My perception has always been that social networks exist because of social objects - that which is discussed - social objects that take a social network, blog, forum to a viral state of impassioned euphoria have been sprinkled in "Lovemark" dust.
A social object is better explained by my old school friend Hugh Macleod
The Saatchi definition of a "Lovemark" is a product, service or entity that inspires loyalty beyond reason - so yes it can be a brand, cup of coffee but equally a video of someone dancing or a great musical track.
Therefore if you as a marketing bod want to create a social network or a large following think carefully about what the lovemark or social object is that will make it a success. It is all to do with emotion - creating that link to your audience that will make them get very excited at the prospect of getting involved, joining the conversation or buying the product (beyond reason).
Sunday, 6 December 2009
Thursday, 3 December 2009
I just want to make a personal recommendation for someone I met almost a year ago:
Michelle Thomas, the Brand Marketing Manager for 6pm at Zappos.com.
Michelle used to work at the MGM Mirage in Las Vegas and moved to Zappos in 2007 her role includes:
* Improve integration of all marketing functions to include offline advertising, online direct response, promotions, PR, event marketing, and co-op marketing to ensure we are sending consistent messages across all consumer touch points.
* Drive marketing processes towards continually more challenging and innovative creative outputs that align with the Zappos corporate culture and engagement with customers.
* Interpret and analyse available marketing research data to apply pertinent information and insights in the formulation of branding strategies and plans.
* Assist with the development of creative briefs to guide the design and production of customer communications with internal design team and third party agencies.
* Identify and cultivate new business or marketing opportunities that align with corporate objectives.
* Manage financial budgets, brand plans, and team of marketing professionals.
In my opinion they're lucky to have her - but then they're a great company to work for.
I recently got some feedback from a conference for Edinburgh City Council where I was providing a presentation on using social media for Neighbourhood Partnerships - deep breath:
Your workshop contributed to the day as it clearly gave people an idea about a concrete / real area in which we can improve the way we share information with and engage local communities. A very short selection of pledges from participants seems to reflect the influence that the 'Get Connected' session had on our delegates.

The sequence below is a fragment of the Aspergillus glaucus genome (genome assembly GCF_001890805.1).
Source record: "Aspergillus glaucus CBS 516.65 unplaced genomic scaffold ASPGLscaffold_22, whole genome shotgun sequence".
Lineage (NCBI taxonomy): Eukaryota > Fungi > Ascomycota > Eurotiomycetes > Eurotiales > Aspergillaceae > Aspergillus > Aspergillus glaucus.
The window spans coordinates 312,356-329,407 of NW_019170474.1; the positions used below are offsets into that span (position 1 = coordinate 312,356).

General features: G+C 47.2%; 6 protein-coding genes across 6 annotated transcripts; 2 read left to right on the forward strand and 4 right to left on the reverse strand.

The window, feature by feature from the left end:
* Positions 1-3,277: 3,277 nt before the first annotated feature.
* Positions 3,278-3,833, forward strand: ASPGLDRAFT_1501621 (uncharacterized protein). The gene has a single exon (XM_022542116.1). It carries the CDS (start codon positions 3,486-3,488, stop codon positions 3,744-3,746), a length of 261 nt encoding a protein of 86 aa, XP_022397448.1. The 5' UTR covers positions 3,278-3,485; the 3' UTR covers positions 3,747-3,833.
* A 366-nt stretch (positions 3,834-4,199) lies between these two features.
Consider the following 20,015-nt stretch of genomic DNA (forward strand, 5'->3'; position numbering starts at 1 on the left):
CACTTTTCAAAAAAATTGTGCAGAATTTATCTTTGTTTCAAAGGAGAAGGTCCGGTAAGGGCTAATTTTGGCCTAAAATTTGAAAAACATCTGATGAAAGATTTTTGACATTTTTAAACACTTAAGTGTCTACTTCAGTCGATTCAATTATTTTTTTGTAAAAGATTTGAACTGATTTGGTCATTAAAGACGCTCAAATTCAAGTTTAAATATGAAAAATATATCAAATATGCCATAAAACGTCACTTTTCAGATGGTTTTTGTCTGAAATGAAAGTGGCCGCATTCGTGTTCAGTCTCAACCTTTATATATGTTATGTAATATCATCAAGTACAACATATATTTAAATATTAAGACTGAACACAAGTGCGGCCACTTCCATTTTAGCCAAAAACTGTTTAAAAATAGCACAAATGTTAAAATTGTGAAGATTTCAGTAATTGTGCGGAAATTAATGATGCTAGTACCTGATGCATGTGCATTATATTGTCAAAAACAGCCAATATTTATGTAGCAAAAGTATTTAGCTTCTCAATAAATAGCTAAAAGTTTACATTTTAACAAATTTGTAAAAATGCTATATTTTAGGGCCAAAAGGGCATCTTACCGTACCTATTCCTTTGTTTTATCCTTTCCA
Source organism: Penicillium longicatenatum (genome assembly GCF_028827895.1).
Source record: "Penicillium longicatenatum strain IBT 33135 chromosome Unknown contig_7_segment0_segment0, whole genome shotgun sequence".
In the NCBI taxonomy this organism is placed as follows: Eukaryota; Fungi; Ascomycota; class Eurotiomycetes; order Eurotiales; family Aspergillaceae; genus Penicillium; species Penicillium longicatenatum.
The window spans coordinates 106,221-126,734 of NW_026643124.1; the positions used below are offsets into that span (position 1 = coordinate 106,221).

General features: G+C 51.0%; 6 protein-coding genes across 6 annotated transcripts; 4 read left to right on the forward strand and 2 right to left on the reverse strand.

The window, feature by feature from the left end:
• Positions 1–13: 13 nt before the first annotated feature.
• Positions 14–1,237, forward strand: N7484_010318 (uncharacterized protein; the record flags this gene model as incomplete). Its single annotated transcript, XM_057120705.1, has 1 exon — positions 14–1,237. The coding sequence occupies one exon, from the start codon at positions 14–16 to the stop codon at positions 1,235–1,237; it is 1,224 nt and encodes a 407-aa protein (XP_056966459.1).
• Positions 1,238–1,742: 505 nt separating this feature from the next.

Their pledges included:
Þ I will support my peers to use digital methods of including people – using these methods will reduce the cost of promotion and increase community discussion and participation.
Þ Build our Facebook page / web presence (Community Councillor)
Þ ‘I will create a blog to engage with more of the community’
Þ ‘Learn to use twitter or social networking site’
Þ ‘Look again / improve community engagement tools and techniques – more imaginative ways.’
Þ Sharing information
Wednesday, 2 December 2009
On a curiosity bender - that's the strapline to WNYC's Radio Lab.
I've been a fan of the RadioLab podcast ever since Seth Godin recommended it a couple of months back - it's a real education and fascinating to listen to. A recent post looks at our way of thinking and why we might think in a particular way - a recent experiment looked at a group of people who were told that they would be given a number to memorise in one room and recite it in another. Simple. Ok, but get this, some are given a 2 digit number others a 7 digit number. Whilst walking from one room to the other they are individually interrupted by a pleasant lady offering both a huge slice of chocolate cake or a bowl of fruit salad, they could have one or the other. The 7 digit people went for the cake - the 2 digit the fruit salad (not all but vast majority) - no clear reason, it's an evolutionary response.
Our social emotional responses are geared towards life in which our ancestors evolved - we have a moral button that gets pushed by the kind of things that they might have encountered. However there are new phenomenon that our emotions are not prepared for and we struggle depending on our education with that thought process.
This new revolution of Internet and social media is pouring a massive dump of information on our brains and depending on our socio economic conditioning we struggle to come to terms with it. We know from previous experience that those early adopters often either get shot and fail abysmally or become hugely successful - which will you be?